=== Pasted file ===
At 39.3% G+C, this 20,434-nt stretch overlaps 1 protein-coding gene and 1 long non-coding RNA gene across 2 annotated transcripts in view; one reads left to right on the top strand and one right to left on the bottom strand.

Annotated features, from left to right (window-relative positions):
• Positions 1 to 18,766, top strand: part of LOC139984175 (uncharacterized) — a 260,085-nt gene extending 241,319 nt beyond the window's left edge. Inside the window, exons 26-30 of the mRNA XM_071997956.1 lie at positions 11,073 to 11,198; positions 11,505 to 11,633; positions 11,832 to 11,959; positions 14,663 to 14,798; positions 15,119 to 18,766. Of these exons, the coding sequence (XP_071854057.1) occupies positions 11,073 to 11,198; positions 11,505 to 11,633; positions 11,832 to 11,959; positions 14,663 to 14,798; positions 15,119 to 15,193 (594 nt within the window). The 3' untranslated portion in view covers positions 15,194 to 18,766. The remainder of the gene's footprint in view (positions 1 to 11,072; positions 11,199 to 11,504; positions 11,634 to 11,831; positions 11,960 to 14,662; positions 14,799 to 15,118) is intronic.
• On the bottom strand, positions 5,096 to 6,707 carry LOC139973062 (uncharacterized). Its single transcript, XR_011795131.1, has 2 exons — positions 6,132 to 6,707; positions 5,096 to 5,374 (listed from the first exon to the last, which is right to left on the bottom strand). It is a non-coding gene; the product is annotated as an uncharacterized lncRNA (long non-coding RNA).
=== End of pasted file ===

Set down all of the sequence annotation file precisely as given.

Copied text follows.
At 39.3% G+C, this 20,434-nt stretch overlaps 1 protein-coding gene and 1 long non-coding RNA gene across 2 annotated transcripts in view; one reads left to right on the top strand and one right to left on the bottom strand.

Annotated features, from left to right (window-relative positions):
• Positions 1 to 18,766, top strand: part of LOC139984175 (uncharacterized) — a 260,085-nt gene extending 241,319 nt beyond the window's left edge. Inside the window, exons 26-30 of the mRNA XM_071997956.1 lie at positions 11,073 to 11,198; positions 11,505 to 11,633; positions 11,832 to 11,959; positions 14,663 to 14,798; positions 15,119 to 18,766. Of these exons, the coding sequence (XP_071854057.1) occupies positions 11,073 to 11,198; positions 11,505 to 11,633; positions 11,832 to 11,959; positions 14,663 to 14,798; positions 15,119 to 15,193 (594 nt within the window). The 3' untranslated portion in view covers positions 15,194 to 18,766. The remainder of the gene's footprint in view (positions 1 to 11,072; positions 11,199 to 11,504; positions 11,634 to 11,831; positions 11,960 to 14,662; positions 14,799 to 15,118) is intronic.
• On the bottom strand, positions 5,096 to 6,707 carry LOC139973062 (uncharacterized). Its single transcript, XR_011795131.1, has 2 exons — positions 6,132 to 6,707; positions 5,096 to 5,374 (listed from the first exon to the last, which is right to left on the bottom strand). It is a non-coding gene; the product is annotated as an uncharacterized lncRNA (long non-coding RNA).